Last week, Kelly started her list of seven great ways to use up those millions of little shikwasa that can be found in every corner market on Okinawa.  To read the first four ideas, click HERE.  And now back to Kelly…

5: Shikwasa & watermelon mint daquiri


This recipe was born after my fridge froze a very expensive slice of watermelon.
• 4 cups peeled, seeded and cubed watermelon (about 1/6 of a watermelon)
• 1/2 cup rum (I used dark, most people use light)
• 1/4 cup shikwasa juice
• 2 tablespoons sugar syrup (You can also use 1/4 cup triple sec)
• two ice cubes
• 2 tablespoons mint
Blend ingredients together. Serve immediately. Makes 5 cups.

6: Shikwasa blueberry muffins

I have yet to make this but I think it would be good. I baked a lot back home but in Japan I find my tiny off base oven a real inconvenience and prefer not to waste time and money experimenting with temperatures and baking times.
• 2 cups all-purpose flour
• 1/2 cup sugar
• 1 tablespoon baking powder
• 1/2 teaspoon salt
• 1 egg
• 3/4 cup milk
• 1/3 cup vegetable oil
• 2 tablespoons shikwasa juice (about 2 shikwasas)
• 1/2 cup frozen blueberries, tossed in 2 tablespoons flour
In a large bowl combine the flour, sugar, baking powder and salt. In a small bowl beat the egg, milk and oil. Pour into the dry ingredients and stir just until moistened. Fold in the blueberries and shikwasa juice. Fill greased or paper-lined muffin cups three-fourths full and bake at 400 for 18-20 minutes. Top with shikwasa zest sugar if you like. This makes one dozen muffins. You could also turn it in mini loaves.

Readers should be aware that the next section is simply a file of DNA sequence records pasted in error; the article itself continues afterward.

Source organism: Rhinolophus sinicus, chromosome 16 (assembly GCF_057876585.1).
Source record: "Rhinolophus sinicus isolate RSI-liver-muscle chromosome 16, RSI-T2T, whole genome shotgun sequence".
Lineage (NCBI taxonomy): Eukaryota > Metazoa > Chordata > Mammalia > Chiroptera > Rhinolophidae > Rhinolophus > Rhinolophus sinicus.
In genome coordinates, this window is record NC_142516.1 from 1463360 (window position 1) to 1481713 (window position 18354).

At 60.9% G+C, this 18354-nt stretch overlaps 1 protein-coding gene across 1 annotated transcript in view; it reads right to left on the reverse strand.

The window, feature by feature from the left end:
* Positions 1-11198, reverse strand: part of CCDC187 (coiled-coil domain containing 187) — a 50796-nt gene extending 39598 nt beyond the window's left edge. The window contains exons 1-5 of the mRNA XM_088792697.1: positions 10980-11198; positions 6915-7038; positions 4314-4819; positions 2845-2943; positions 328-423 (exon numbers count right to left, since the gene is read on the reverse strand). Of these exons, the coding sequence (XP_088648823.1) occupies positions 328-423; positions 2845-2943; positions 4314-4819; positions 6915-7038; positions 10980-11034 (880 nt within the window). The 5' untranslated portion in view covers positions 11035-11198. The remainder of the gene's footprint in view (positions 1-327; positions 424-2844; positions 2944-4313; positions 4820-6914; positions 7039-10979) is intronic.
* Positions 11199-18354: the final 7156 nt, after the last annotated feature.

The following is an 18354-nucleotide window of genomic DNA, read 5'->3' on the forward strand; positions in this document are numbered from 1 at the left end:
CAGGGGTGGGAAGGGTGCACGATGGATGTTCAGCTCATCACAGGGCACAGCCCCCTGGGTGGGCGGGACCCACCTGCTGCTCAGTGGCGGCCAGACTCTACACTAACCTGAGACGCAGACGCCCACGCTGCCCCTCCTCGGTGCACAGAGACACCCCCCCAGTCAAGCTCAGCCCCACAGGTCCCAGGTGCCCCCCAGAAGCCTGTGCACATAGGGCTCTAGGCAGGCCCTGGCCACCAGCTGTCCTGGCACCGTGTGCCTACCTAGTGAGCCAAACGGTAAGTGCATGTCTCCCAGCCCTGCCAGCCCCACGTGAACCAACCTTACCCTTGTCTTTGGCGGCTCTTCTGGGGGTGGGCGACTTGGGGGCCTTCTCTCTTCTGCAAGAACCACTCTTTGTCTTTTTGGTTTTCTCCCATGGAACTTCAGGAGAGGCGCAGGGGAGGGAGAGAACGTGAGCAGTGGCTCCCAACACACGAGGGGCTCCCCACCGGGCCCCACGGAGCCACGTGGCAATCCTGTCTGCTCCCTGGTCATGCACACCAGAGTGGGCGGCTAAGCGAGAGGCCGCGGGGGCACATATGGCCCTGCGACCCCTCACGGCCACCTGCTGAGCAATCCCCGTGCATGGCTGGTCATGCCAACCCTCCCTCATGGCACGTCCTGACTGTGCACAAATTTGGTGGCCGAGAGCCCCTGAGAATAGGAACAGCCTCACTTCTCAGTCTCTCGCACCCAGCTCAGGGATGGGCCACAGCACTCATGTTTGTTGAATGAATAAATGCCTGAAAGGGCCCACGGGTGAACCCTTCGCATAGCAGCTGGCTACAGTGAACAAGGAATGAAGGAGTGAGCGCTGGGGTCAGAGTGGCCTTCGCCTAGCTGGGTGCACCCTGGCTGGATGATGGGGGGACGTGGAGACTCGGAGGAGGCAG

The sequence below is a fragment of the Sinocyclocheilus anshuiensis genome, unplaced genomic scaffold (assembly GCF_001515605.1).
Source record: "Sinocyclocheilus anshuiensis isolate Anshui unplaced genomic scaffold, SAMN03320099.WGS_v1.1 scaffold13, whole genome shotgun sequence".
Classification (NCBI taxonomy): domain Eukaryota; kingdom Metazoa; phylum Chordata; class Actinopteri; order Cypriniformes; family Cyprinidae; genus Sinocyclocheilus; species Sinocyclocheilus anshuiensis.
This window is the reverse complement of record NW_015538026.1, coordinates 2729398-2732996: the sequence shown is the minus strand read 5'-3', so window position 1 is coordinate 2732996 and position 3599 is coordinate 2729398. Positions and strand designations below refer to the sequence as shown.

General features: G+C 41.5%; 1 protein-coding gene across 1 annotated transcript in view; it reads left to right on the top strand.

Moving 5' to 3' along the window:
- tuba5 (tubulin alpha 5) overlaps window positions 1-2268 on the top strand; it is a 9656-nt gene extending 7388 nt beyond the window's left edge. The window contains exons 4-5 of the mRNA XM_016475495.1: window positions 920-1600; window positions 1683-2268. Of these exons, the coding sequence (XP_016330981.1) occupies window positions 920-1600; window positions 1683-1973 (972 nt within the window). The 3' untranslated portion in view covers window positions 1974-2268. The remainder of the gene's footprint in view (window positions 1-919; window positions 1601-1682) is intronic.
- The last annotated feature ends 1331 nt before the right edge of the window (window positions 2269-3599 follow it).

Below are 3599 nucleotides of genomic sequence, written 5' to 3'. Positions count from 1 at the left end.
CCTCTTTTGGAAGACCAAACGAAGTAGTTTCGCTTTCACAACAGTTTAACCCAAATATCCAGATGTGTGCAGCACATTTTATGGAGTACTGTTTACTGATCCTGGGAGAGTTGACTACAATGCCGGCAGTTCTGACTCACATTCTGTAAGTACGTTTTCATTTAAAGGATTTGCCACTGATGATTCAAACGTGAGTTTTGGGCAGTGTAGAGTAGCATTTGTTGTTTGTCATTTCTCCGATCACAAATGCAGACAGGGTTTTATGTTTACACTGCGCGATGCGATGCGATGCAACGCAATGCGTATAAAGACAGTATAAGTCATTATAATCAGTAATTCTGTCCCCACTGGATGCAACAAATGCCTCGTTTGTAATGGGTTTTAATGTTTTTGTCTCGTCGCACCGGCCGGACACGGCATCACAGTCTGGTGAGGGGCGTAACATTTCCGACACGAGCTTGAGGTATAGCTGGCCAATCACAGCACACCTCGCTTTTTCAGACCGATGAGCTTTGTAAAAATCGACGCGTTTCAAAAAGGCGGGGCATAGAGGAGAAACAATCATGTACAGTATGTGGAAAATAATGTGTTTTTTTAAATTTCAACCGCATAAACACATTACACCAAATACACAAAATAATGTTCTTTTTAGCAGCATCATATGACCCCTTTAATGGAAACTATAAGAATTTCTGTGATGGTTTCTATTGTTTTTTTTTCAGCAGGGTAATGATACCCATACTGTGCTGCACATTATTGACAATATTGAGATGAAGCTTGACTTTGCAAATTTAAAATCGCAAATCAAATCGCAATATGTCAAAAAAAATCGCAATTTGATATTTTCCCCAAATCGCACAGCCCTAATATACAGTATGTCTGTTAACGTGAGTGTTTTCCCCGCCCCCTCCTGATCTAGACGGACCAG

7: Shikwasa pie parfait / Shikwasa curd


This is the most time intensive recipe for using shikwasas, but I thought it was the best use.
• 1/2 – 3/4 cups orange juice from approximately 20 shikwasas
• 1 tablespoon lemon juice
• 1 large egg
• 2 large yolks
• 1/4 cup granulated sugar
• 4 tablespoons unsalted butter, cut into chunks and softened
• pinch of salt
Pour the shikwasa juice into a small sauce pan over medium-high heat. Bring the juice to a rapid simmer and let it reduce down to approximately 1/4 cup. This should take 2-4 minutes.
Transfer the juice to a measuring cup to cool. Stir in the lemon juice.
In a separate bowl, whisk together the egg, yolks, and sugar. When the juice has cooled to room temperature, whisk it into the egg mixture in a steady stream.
Pour the egg and juice mixture back into your small sauce pan and set it over medium heat. Stir slowly but constantly until the mixture has thickened to a pudding-like consistency – about 6-8 minutes.
Pour the mixture into a clean bowl. Stir in the butter and the pinch of salt while the curd is still warm. Store the curd in a clean jar with a lid. It will keep refrigerated for about a week.
I served this curd over pancakes, and layered with freshly whipped cream and graham cracker crumbs as a sort of “pie.” It would be great on toast, in tart cups…all sorts of situations.

In closing, shikwasas are wonderful, and they will be one of the local products I will miss when I return home. They have a load of seeds so straining is almost necessary, but the juice to size pay off is pretty good. Try using a shikwasa instead of a lime or lemon in your favorite recipe – you might be pleasantly surprised.